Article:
A different look at deployment: Wife deploys while husband mans the home front
February 10, 2012
By Jim Dresbach
Editor's note: This is the final installment in the "A different look at deployment series." To see past deployment series stories, go to www.dcmilitary.com.
One farewell scenario between couples has changed dramatically since World War II. Americans were accustomed to reading newspaper or magazine reports or seeing the male Soldier embarking to a military mission with an often tearful and devoted girlfriend or wife waving goodbye.
But over the past 50 years, the gender deployment tables have been turned. Now, many female servicemembers head overseas while the husbands stay home. That is the case with U.S. Air Force Lt. Col. Gina Prevett. The mother of two is currently on a six-month deployment in Africa, and her husband, Tyler, is at home with son James, 5, and three-year-old daughter Josie.
"I'm part of the Combined Joint Task Force - Horn of Africa. I work for J9, which is Strategic Communications," Gina said in an email from her deployment site. "I'm the division chief for the Outreach/Engagement Section. Our office works with mission teams going downrange, key leaders, public affairs and other appropriate personnel and agencies to ensure the right message about what we are doing here is conveyed to the people." While Gina partakes of her mission in Africa, Tyler, a lieutenant colonel USAF pilot, is on the job at Joint Base Andrews and in command of the Prevett household and James and Josie.
"A normal day without Gina here is pure survival," Tyler said. "Of course, there's always a little bit of variation, but the routine with the kids is to get them up at 5:45 a.m., out the door by 6:30 a.m. and off to school and daycare by 7:15. We then have a nanny pick [the kids] up from daycare and after school care around 4 p.m., home by 4:45, dinner around 5 p.m. to 5:30. I usually get home by 6:30; then it's a little bit of fun before baths, read a story before bed and lights out by 7:30.
"On weekends, we get caught up on cleaning, laundry, meal prep for the week, and we try to get out and do some fun events, volunteer work or cultural events."
Gina is in complete support of her spouse who has taken on more multitasking in an already multitasking-filled world. "One of the toughest things about raising the kids alone is that you never get a break. That is some of what he's experiencing now," she said about Tyler's current day.
"Because of my experience, though, I did hire a part-time nanny for him before I left that helps out with picking the kids up from school, getting them home, getting dinner on the table, and getting the dinner mess cleaned up. That only takes some of the burden away, though. He still has to take the kids to daycare every day, and that is an additional 45 minutes of driving in D.C. traffic for him every morning.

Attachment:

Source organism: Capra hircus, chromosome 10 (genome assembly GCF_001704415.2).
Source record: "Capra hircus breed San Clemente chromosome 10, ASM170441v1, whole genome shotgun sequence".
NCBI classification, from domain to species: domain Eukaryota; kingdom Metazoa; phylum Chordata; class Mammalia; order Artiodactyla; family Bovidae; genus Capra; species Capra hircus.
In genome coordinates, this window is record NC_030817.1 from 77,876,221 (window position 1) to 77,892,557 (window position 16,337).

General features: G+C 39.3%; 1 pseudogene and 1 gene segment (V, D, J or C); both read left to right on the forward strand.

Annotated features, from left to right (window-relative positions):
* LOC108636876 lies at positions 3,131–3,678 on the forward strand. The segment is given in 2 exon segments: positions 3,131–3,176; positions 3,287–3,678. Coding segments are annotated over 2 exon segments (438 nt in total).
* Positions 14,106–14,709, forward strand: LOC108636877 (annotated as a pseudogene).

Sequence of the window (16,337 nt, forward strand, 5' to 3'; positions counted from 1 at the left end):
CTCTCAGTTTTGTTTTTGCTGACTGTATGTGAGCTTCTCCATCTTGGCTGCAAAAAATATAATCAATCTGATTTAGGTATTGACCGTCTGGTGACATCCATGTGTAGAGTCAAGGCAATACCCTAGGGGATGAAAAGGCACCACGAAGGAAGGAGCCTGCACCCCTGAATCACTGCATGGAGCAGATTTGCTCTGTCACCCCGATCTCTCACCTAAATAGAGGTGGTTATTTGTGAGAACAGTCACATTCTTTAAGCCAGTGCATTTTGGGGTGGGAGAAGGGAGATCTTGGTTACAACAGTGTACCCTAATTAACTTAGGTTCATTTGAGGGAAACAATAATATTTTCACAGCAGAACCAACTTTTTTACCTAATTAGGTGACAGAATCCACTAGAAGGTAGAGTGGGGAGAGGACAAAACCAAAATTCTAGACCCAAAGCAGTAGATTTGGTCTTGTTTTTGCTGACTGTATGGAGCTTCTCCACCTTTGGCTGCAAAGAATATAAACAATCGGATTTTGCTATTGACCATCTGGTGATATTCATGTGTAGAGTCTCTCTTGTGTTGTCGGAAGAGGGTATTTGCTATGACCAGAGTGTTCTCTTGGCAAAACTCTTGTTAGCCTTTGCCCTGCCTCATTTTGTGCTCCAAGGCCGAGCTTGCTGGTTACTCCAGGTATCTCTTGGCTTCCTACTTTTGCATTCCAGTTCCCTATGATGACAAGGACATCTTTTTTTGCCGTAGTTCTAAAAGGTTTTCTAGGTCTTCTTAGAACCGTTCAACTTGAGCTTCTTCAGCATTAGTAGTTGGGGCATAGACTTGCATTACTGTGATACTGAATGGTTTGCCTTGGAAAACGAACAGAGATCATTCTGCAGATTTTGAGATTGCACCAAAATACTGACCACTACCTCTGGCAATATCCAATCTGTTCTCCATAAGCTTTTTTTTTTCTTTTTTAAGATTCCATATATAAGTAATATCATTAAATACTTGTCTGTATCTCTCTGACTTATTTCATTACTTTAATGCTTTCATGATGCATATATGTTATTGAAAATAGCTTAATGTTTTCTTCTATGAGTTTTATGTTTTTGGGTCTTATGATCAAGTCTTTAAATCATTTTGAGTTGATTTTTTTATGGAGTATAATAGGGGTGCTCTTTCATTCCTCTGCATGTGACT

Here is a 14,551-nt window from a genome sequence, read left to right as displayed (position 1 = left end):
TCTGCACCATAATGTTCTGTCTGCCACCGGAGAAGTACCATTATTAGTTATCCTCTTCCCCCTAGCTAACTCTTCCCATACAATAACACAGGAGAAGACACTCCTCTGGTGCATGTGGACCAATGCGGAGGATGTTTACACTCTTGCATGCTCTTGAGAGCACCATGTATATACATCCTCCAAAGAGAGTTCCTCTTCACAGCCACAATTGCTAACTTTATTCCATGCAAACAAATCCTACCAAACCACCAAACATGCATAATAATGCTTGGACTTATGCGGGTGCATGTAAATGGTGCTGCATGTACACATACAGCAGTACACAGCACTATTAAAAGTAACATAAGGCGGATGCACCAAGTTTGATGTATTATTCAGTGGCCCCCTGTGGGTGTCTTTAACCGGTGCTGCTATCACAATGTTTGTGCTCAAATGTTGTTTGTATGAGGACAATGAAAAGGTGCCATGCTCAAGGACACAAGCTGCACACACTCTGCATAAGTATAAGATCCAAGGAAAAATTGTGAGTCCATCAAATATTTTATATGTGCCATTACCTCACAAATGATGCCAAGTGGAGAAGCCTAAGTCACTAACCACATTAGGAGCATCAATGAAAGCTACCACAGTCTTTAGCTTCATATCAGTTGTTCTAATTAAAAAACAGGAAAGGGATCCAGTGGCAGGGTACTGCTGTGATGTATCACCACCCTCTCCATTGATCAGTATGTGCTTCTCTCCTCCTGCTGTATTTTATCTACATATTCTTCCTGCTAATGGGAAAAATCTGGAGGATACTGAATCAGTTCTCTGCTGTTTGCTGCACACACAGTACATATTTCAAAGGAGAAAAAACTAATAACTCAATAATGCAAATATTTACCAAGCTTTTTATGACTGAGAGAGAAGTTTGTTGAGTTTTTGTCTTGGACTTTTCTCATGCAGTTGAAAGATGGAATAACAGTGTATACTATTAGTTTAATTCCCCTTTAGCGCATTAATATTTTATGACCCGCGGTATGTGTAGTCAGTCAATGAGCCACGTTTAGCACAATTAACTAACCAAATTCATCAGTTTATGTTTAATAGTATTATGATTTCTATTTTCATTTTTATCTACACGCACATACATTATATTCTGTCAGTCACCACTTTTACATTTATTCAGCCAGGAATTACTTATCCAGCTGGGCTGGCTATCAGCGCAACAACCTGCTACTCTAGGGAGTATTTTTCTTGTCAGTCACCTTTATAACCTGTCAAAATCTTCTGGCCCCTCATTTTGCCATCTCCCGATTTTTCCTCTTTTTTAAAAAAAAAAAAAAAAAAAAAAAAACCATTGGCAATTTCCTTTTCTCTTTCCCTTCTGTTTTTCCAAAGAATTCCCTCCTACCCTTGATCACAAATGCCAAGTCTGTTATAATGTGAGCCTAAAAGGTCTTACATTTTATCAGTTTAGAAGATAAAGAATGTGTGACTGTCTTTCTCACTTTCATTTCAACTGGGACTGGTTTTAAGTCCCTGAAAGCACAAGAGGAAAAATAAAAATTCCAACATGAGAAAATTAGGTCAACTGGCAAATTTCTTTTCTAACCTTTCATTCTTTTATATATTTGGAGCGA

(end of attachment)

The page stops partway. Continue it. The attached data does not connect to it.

"But now, when the kids are sick, he's the one who has to take off of work early to get them to the doctor," Gina added. "He has to make sure the kids have the clothes and the shoes they need. When they need something at daycare, he has to ensure they get it. He has to make Family plans for the weekend. There are a lot of little things that moms do that dads don't always know about or get involved with. And he has to manage everything now.
"He's doing a great job. It makes it easier to focus on the mission and to enjoy Africa when I know the kids are in such capable hands. And I've been very proud of Ty and the kids with how they are handling me being gone."
Initially, telling the kids about her current deployment was difficult because of the ages of James and Josie, but Gina turned the conversation into a lesson in time and gave her deployment a purpose the kids could understand.
"James is starting to understand the concept of time. Josie doesn't really understand 'a long time,' but regardless, with kids that young, it is hard for them to understand six months," Gina explained. "I tried to put it in a context that they would understand. I used holidays. I told them I wouldn't be home for Thanksgiving, Christmas, Easter or Josie and Ty's birthdays. But I told them I would be home just after Josie and Ty's birthdays.
"What I tried to almost brainwash into their heads before I left was that no matter how long it seemed to them, that I was coming home," she continued. "I didn't want for them to think I was leaving them and not coming back. I also tried to focus on the service aspect of the deployment, i.e. that mommy was going to help other people."
Also jammed into the Prevett Family schedule is the opportunity for mom to chat with James and Josie and Tyler. There is an eight-hour time difference between Gina's deployment site and Washington, D.C., so chunks of time to communicate are carefully picked.
"We Skype on the weekends, and sometimes Ty and I can talk on the phone during the week, but even that is a challenge with the time difference and work schedules," Gina said. "So on Saturdays after I get out of work and Sunday afternoons, I call Ty and the kids, and that is their morning. I try to call early enough so that I can catch them during breakfast before they take off for the day or before Josie goes down for her afternoon nap."
Email is also available and Gina has been touched by Family computer attachments. One was James' first kindergarten report card, and by snail mail, Gina receives weekly letters and school projects. "That's always fun," Gina said about receiving trans-Atlantic mail. "And the report card was a bit of a surprise."
Fittingly, Gina is scheduled to be home just in time for Mother's Day.